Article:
Friday, September 18, 2009

Her name is Danmell Ndonye

The name of the Hofstra student who falsely accused four men of rape has been published. Here it is at NYPost. (Don't know who published the name first.)

Update: Sounds like the press found out her name with unofficial help from police. From HuffPo:
The woman was identified as Danmell Ndonye of Manhattan by a law enforcement official with firsthand knowledge who spoke on condition of anonymity because he was not authorized to release the name. A call to a Manhattan phone listing for a Ndonye was returned by a woman saying it was a wrong number.

Ralph Stanley

We saw Ralph Stanley last weekend at the Cedar Cultural Center, a small venue near our house. He was amazing. He's 82 and announced he'd just been released from the hospital. I might have thought that was a performer stunt but he had the IV bruise on his hand to prove it.

I'm not generally a bluegrass fan, but we discovered Dr. Stanley when O Brother Where Art Thou? came out. He was the voice of the Grand Dragon/Wizard (whatever they call themselves) of the KKK who sang O Death a cappella. (Video here.) He won a Grammy for the song in 2002 for Best Male Country Vocal Performance. Age and infirmity only make him sound more compelling (and by that I mean chilling) when he sings this.

Before Saturday's show began, as I was looking around the room and taking in the crowd, I felt like I do at the dog training club: "these are not quite my people". That was confirmed during the show when Dr. Stanley made a joke formatted thusly: "...made me as uncomfortable as Karl Rove at a [somebody] concert." The room erupted wildly. Everyone but us knew who the somebody is and what somebody's political leanings are.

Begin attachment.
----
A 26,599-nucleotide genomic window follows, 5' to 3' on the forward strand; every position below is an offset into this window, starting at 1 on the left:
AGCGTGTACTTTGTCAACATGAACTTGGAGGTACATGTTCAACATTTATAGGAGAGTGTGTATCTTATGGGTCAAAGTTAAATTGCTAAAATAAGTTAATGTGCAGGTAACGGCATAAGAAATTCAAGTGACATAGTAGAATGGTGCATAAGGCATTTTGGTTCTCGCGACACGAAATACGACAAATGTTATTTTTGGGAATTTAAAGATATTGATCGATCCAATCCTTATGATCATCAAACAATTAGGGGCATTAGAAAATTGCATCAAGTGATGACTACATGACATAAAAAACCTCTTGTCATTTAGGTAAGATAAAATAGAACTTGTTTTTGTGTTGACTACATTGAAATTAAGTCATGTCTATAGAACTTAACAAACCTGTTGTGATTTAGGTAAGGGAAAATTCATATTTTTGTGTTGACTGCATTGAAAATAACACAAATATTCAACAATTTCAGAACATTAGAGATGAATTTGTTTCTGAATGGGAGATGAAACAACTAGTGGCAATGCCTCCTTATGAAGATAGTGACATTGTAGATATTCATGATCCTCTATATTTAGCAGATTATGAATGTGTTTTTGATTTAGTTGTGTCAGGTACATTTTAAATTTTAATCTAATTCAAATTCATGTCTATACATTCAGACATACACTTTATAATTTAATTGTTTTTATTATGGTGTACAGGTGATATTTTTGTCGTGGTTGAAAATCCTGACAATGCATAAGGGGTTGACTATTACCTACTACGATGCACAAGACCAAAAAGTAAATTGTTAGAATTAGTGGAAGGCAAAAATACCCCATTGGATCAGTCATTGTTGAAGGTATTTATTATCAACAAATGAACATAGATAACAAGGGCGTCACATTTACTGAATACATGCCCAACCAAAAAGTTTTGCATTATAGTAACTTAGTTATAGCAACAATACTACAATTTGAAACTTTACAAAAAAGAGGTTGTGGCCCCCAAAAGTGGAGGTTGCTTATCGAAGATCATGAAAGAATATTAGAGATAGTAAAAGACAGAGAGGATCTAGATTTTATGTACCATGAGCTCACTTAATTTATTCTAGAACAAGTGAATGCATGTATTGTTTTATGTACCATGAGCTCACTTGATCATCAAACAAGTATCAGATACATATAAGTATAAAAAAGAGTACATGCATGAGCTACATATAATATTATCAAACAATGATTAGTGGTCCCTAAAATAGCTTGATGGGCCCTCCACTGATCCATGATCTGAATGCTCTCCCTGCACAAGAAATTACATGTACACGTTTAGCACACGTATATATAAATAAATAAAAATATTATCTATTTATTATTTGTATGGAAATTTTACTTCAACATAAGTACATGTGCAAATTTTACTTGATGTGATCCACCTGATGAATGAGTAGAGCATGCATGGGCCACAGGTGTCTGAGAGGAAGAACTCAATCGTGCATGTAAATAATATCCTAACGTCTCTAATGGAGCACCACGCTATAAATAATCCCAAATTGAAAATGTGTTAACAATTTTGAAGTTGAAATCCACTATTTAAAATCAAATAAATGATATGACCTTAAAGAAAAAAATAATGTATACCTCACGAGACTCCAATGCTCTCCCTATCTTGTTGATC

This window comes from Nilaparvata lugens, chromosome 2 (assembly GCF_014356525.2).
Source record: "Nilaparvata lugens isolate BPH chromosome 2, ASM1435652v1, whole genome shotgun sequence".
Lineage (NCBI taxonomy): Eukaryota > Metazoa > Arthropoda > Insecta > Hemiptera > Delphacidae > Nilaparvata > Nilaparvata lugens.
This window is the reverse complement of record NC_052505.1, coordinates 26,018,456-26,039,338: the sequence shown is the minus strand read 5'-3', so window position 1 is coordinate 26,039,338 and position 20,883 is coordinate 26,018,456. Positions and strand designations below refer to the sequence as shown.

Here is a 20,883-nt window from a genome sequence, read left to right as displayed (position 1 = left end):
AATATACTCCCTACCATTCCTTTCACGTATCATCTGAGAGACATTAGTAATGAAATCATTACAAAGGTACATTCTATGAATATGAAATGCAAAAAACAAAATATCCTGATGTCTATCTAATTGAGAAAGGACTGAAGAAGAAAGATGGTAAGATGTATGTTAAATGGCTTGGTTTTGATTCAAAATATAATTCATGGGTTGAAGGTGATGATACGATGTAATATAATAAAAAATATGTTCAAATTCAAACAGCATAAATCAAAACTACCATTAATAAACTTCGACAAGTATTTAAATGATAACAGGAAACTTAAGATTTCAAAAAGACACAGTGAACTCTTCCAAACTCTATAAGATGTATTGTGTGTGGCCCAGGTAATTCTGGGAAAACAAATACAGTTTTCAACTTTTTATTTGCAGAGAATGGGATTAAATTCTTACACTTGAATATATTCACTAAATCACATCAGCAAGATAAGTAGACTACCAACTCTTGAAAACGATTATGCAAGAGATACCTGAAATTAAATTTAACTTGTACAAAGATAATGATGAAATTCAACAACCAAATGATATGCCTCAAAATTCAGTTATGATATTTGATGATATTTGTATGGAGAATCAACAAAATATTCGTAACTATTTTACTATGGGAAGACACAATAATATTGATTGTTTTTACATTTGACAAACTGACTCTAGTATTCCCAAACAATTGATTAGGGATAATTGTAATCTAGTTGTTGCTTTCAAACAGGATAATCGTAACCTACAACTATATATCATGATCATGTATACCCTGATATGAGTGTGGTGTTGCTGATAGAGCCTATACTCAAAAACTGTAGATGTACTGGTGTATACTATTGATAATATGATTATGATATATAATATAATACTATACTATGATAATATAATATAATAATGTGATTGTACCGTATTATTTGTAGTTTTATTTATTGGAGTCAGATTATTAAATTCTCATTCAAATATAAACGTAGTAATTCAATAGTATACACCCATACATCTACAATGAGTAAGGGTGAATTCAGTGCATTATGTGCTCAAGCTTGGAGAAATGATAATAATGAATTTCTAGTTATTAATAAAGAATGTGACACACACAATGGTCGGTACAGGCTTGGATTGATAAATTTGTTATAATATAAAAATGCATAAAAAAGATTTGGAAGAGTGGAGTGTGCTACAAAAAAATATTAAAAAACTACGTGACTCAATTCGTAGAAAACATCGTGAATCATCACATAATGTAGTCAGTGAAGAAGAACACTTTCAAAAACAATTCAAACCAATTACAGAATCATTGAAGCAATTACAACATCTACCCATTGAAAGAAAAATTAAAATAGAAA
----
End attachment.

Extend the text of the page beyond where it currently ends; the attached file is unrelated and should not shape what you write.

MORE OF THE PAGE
His band was completely amazing. It included a fiddle, lead guitar, banjo, rhythm guitar played by his 17 year old grandson, and a bass. Each were incredibly skilled and together they were tight. Watching them live really gives you appreciation for how difficult what they're doing is. You can see brows furrow and jaws clench through difficult passages and that helps you note the coordination and dexterity (and years of practice) required to execute what they're playing. If you search on youtube for Ralph Stanley, you'll find lots of footage of him.

I'm sorry to not be able to connect this to bacon. Bacon, we had a good run.

Thursday, September 17, 2009

Bringing home the bacon. Or not. (Three bacon posts in a row. Thank you very much.)